Constipation with Introducing Solid Foods to Babies
(*This guest blog post is written by Kristen Yarker, Register Dietician and Child-Feeding Expert.)
Moms and Dads often have questions about bowel movements when they start introducing their baby to solid foods.
The first point to know is that yes, their diapers will get smellier. It’s not a myth. Sorry.
And, it’s not only the smell that will change. It’s normal for the frequency and consistency to change too. Here’s what to expect. What’s considered constipation. And, what you can do about it.
What to Expect
When introducing your baby to solid foods, what you’re putting in one end is changing. So do expect that what comes out the other end to change too.
When a baby is exclusively breastfed or formula fed it’s normal for them to have bowel movements once or several times a day.
Solid foods require more digestion. So it’s normal for babies to have less frequent bowel movements as you introduce solid foods. Once a day and skipping days are both normal.
What is Constipation?
Constipation is when your baby’s stools are crumbly and dry and your baby is experiencing difficulty having a bowel movement.
4 Food-Related Ways to Help Get Things Moving Again
Unfortunately there aren’t guaranteed, gold-standard, food-related ways to get things moving smoothly again.
Here are 4 tips that may work:
1. Look back 48-72 Hours. Did you introduce a new food within the last 48-72 hours? Your baby’s constipation may be a sign of sensitivity to that food. Stop giving that food and see if your baby’s constipation clears up.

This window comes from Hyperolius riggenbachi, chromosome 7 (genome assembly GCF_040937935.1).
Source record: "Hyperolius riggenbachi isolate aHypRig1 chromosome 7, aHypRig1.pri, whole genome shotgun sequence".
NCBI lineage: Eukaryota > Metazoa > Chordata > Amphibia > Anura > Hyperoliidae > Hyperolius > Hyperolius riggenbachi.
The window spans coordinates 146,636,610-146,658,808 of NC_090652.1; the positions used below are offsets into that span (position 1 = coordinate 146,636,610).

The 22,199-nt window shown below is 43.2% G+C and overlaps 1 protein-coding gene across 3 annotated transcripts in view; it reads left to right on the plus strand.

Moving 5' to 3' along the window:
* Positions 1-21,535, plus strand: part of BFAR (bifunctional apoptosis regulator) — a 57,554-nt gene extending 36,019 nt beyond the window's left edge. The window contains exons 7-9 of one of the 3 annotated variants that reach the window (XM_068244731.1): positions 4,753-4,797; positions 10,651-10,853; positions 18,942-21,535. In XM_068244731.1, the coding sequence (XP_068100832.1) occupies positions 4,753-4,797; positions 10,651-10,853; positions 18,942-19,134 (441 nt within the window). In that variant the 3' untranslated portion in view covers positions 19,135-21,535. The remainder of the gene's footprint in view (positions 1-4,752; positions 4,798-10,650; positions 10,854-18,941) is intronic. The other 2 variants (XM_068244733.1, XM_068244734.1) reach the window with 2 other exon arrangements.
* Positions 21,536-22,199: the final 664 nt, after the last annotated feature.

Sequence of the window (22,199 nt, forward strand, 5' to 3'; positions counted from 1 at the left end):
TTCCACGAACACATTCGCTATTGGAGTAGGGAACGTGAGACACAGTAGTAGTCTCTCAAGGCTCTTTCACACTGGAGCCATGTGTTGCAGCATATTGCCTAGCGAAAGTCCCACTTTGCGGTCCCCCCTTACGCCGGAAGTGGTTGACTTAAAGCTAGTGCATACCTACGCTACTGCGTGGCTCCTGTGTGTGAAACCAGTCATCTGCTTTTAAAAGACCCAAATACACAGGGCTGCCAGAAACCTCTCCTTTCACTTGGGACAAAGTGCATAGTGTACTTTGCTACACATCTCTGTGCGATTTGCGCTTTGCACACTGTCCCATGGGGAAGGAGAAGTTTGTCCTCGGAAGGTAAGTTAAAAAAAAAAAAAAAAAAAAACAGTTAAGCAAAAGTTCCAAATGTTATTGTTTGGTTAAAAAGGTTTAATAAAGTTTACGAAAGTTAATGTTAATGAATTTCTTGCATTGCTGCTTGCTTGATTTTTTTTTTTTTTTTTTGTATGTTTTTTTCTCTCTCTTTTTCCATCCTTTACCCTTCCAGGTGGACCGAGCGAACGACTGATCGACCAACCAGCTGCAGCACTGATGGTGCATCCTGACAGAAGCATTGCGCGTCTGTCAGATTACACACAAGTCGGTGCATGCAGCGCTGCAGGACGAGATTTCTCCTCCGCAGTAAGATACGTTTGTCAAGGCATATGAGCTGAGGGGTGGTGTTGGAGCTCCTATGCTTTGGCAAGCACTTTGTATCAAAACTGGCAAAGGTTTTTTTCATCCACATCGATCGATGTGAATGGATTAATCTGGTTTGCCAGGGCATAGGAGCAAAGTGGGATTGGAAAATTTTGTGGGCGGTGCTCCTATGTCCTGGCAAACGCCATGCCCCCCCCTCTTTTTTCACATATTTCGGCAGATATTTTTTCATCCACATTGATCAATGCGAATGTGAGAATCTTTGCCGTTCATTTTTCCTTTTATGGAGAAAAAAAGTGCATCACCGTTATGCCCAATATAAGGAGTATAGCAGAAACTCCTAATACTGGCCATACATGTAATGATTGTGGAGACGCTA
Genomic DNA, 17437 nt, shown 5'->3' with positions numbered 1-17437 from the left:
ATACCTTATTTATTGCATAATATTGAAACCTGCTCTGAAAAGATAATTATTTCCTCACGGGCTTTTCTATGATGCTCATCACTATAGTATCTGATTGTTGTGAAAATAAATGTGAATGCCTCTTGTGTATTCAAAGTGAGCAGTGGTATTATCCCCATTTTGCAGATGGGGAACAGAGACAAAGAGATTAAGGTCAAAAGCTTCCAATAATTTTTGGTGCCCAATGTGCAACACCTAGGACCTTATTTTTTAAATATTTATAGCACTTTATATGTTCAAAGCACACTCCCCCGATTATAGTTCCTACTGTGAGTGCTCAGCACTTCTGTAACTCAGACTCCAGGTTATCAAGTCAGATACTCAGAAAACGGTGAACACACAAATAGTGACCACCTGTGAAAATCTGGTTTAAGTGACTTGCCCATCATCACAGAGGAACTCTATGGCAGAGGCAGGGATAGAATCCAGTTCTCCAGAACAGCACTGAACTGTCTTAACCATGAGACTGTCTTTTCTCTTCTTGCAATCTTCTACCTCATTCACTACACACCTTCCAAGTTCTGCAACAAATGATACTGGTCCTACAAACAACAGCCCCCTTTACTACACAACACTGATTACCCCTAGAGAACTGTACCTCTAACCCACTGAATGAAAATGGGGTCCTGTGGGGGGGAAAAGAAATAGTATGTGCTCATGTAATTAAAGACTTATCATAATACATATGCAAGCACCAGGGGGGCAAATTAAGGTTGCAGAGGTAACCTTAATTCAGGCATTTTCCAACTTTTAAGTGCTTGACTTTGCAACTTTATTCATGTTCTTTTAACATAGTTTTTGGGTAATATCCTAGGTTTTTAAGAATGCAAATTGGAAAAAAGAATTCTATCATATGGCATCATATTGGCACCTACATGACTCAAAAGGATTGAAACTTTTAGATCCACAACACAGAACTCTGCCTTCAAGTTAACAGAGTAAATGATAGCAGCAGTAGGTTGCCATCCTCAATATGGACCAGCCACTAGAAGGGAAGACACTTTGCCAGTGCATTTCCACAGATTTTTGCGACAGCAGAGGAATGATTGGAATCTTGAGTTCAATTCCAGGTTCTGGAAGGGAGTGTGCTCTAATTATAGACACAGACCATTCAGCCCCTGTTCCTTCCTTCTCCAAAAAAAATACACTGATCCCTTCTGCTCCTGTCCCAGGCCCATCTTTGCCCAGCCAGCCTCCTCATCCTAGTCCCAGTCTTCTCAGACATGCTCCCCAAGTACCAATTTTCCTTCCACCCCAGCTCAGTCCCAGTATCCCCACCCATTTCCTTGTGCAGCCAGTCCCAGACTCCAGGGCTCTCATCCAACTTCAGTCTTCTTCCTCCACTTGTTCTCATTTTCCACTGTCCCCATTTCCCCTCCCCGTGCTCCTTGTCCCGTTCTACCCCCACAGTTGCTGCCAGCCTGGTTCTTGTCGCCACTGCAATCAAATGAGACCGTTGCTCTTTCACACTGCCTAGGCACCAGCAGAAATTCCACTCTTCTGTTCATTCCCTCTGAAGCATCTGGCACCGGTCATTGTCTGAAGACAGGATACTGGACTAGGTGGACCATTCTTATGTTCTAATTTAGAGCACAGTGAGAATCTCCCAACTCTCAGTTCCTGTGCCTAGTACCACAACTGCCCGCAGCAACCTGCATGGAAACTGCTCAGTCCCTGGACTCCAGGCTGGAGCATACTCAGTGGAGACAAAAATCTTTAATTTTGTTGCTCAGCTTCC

2. Iron Supplements. Are you giving your baby iron drops? Or, has your baby increased the amount of iron-fortified baby cereal that they’re eating? If you’re providing drops, speak with your healthcare provider about possibly lowering the dosage. If it’s an increased amount of iron-fortified baby cereal, offer less cereal (or none) and offer other foods instead for a few days to see if things get moving again.
3. Try apples, pears and prunes. These all contain a type of fibre that helps draw water into the stool, bulking it up and moistening it to help with movement. Prunes are quite powerful so I don’t recommend continued use every day. Bulking (fibre) powders aren’t designed for babies and aren’t recommended.
4. Water. Your baby is likely meeting their fluid needs through breastfeeding or formula. But use this time to introduce how to drink water from a lidless cup. It’s a skill they’ll need anyways. And, a bit more water may help get things moving again.
If these don’t work to get things moving again, connect with your healthcare provider. They may recommend some other interventions.
Kristen Yarker, MSc, RD
Helping Moms and Dads support their picky eaters to try new foods on their own (without being forceful or sneaky)